Q. Let's see if he can drive this nail with a different hammer. You conduct a number of championships, some of which are not televised. If you were in like circumstance with a non televised championship, and you knew the details that you had today, would you err on the side of caution and adjust your time so that you didn't carry your championship over into the next day?
KERRY HAIGH: That's a good question. But no, I think we would have probably had we made all of our arrangements for a 7:00 finish and with all of the people and parties involved, we would have kept it the same.
Q. Not to belabor this anymore but Phil Mickelson was asked about this and he said he asked to have the tee times moved up. Is that accurate and were you part of that conversation? KERRY HAIGH: I'm not aware of that.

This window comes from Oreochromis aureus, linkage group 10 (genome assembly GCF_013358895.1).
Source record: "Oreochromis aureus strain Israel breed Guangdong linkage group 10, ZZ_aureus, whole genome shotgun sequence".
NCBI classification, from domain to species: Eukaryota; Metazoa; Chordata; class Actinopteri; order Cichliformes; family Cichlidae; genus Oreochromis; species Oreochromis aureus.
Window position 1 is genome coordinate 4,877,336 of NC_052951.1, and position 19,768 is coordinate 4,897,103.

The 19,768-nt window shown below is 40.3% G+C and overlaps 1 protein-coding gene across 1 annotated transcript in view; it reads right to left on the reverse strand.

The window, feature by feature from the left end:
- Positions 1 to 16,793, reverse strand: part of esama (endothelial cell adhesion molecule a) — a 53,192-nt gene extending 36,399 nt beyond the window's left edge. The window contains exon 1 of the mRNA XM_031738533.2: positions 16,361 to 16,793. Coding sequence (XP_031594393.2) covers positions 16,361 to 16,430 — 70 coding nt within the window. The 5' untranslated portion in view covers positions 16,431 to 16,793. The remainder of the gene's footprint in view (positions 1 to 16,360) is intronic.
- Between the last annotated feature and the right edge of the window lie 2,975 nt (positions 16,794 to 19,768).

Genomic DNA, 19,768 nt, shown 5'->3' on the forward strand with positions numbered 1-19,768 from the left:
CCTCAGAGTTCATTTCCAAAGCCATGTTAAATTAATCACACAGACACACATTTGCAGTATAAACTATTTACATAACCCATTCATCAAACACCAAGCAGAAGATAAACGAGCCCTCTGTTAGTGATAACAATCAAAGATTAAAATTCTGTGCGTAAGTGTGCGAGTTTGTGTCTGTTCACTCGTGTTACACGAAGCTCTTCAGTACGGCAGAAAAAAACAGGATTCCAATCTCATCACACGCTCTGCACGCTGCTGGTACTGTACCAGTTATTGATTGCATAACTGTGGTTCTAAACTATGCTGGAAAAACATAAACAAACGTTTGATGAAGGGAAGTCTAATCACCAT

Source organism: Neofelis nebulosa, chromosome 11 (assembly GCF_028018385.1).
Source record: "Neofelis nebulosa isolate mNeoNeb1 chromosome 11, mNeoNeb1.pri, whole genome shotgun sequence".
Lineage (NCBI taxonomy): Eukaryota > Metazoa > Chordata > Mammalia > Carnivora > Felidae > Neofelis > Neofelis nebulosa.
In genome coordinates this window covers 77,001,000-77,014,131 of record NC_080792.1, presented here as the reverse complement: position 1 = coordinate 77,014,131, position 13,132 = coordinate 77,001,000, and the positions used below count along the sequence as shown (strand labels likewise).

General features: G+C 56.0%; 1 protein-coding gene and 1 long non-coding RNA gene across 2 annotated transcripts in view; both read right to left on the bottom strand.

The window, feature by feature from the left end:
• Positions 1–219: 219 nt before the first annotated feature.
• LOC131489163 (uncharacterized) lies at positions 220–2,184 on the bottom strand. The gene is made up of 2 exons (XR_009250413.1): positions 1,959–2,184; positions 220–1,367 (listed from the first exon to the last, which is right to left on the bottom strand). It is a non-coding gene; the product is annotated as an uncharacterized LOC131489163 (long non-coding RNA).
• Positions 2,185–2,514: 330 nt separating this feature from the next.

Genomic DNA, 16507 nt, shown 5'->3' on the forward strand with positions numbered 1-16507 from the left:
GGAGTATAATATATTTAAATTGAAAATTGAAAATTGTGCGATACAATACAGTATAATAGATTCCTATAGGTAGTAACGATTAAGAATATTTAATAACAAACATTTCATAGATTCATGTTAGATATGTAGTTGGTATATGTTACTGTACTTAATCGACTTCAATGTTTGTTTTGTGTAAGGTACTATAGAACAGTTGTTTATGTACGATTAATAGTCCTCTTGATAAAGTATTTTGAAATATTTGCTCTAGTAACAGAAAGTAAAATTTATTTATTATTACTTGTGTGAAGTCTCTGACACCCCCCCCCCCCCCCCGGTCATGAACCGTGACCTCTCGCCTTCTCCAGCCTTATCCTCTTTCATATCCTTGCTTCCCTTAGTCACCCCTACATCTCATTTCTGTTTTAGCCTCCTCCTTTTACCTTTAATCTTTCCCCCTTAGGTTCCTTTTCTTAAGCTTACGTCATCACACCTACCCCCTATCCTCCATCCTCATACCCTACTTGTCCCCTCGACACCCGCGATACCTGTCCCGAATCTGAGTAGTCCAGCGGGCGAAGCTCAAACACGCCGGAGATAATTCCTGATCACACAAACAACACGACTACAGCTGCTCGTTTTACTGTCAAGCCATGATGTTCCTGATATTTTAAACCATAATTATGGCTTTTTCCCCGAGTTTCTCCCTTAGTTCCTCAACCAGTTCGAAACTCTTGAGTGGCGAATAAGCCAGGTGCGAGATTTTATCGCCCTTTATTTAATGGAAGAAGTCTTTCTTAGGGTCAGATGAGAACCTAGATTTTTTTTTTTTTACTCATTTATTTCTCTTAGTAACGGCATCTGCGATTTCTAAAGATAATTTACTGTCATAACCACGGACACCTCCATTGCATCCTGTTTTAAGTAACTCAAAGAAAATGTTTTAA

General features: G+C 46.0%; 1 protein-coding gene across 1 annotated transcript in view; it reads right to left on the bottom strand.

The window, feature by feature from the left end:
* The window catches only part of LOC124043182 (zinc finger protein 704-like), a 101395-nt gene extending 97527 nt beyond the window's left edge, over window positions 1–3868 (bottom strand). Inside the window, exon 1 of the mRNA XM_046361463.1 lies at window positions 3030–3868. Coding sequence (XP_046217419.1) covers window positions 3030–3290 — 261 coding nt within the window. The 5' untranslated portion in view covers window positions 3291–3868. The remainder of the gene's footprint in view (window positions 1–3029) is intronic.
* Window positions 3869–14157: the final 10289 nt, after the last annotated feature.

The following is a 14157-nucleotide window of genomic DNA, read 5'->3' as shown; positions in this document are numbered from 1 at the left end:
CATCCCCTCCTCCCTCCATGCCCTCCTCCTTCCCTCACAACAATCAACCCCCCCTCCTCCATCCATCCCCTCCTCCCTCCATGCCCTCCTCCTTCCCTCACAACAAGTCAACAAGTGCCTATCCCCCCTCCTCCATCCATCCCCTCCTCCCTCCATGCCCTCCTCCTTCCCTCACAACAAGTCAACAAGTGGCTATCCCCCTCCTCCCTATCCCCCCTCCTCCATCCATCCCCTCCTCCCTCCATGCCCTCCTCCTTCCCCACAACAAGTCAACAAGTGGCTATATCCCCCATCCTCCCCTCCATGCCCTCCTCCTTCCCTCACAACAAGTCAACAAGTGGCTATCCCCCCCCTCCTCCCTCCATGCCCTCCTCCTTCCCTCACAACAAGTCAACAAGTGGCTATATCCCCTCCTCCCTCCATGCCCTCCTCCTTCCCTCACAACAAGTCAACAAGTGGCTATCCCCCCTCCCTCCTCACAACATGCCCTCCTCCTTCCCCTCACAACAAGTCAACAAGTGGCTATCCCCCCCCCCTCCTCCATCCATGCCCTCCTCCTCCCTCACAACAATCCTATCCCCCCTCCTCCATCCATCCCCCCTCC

Q. Just to make sure we have this clear, there was no discussion today with CBS about moving the tee times up?
KERRY HAIGH: There was no discussion, no.
Q. Just to make sure we have this clear, there was no discussion today with CBS about moving the tee times up?
KERRY HAIGH: There was no discussion, no.
Q. Just on going back to this again, just so I know, who ultimately has the authority to change the tee time? Is it you or is it CBS?
KERRY HAIGH: The PGA of America.
...During the Golf Channel's 30 minute show between Sunday's TNT and CBS coverage, Rich Lerner of The Golf Channel asked
the PGA's Roger Warren about moving PGA Championship tee times up an hour to
ensure the round was finished.
Warren claimed that the forecast was too sketchy to make such a concrete move. But it's hard not to imagine that had they teed off earlier, the round might have finished before the weather arrived. CBS would have come on the air with the last group teeing off, and at the worst, finished a little early.